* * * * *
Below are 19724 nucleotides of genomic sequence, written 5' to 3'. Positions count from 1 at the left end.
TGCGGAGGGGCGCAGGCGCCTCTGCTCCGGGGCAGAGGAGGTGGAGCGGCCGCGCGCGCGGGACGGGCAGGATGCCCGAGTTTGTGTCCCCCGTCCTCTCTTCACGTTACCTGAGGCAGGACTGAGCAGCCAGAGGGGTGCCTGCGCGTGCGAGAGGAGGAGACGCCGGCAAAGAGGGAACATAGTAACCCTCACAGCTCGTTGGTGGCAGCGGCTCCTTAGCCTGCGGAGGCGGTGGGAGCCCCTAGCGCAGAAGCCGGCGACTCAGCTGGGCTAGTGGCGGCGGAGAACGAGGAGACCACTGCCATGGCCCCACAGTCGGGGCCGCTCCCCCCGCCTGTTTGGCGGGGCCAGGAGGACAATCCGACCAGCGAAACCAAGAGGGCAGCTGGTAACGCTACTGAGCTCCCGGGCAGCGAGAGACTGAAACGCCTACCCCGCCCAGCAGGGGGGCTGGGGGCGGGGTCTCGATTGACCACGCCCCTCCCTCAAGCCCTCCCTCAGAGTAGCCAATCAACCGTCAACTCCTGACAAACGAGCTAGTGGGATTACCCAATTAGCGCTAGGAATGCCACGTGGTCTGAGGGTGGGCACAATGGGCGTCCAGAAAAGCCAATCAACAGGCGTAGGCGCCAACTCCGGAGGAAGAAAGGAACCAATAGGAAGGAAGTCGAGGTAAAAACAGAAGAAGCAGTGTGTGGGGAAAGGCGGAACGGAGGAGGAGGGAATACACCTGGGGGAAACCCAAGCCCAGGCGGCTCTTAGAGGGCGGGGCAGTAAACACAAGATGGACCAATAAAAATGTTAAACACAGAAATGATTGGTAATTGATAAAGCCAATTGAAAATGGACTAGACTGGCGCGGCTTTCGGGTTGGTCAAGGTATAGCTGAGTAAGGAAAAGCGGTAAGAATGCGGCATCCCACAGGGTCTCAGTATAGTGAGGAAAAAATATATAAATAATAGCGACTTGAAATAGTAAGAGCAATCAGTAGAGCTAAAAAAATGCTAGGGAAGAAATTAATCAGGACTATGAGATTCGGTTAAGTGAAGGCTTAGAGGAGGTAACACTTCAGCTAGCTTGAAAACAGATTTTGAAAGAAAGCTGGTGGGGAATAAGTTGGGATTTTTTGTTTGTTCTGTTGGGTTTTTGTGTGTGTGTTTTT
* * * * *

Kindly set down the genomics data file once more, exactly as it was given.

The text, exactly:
Below are 19724 nucleotides of genomic sequence, written 5' to 3'. Positions count from 1 at the left end.
TGCGGAGGGGCGCAGGCGCCTCTGCTCCGGGGCAGAGGAGGTGGAGCGGCCGCGCGCGCGGGACGGGCAGGATGCCCGAGTTTGTGTCCCCCGTCCTCTCTTCACGTTACCTGAGGCAGGACTGAGCAGCCAGAGGGGTGCCTGCGCGTGCGAGAGGAGGAGACGCCGGCAAAGAGGGAACATAGTAACCCTCACAGCTCGTTGGTGGCAGCGGCTCCTTAGCCTGCGGAGGCGGTGGGAGCCCCTAGCGCAGAAGCCGGCGACTCAGCTGGGCTAGTGGCGGCGGAGAACGAGGAGACCACTGCCATGGCCCCACAGTCGGGGCCGCTCCCCCCGCCTGTTTGGCGGGGCCAGGAGGACAATCCGACCAGCGAAACCAAGAGGGCAGCTGGTAACGCTACTGAGCTCCCGGGCAGCGAGAGACTGAAACGCCTACCCCGCCCAGCAGGGGGGCTGGGGGCGGGGTCTCGATTGACCACGCCCCTCCCTCAAGCCCTCCCTCAGAGTAGCCAATCAACCGTCAACTCCTGACAAACGAGCTAGTGGGATTACCCAATTAGCGCTAGGAATGCCACGTGGTCTGAGGGTGGGCACAATGGGCGTCCAGAAAAGCCAATCAACAGGCGTAGGCGCCAACTCCGGAGGAAGAAAGGAACCAATAGGAAGGAAGTCGAGGTAAAAACAGAAGAAGCAGTGTGTGGGGAAAGGCGGAACGGAGGAGGAGGGAATACACCTGGGGGAAACCCAAGCCCAGGCGGCTCTTAGAGGGCGGGGCAGTAAACACAAGATGGACCAATAAAAATGTTAAACACAGAAATGATTGGTAATTGATAAAGCCAATTGAAAATGGACTAGACTGGCGCGGCTTTCGGGTTGGTCAAGGTATAGCTGAGTAAGGAAAAGCGGTAAGAATGCGGCATCCCACAGGGTCTCAGTATAGTGAGGAAAAAATATATAAATAATAGCGACTTGAAATAGTAAGAGCAATCAGTAGAGCTAAAAAAATGCTAGGGAAGAAATTAATCAGGACTATGAGATTCGGTTAAGTGAAGGCTTAGAGGAGGTAACACTTCAGCTAGCTTGAAAACAGATTTTGAAAGAAAGCTGGTGGGGAATAAGTTGGGATTTTTTGTTTGTTCTGTTGGGTTTTTGTGTGTGTGTTTTT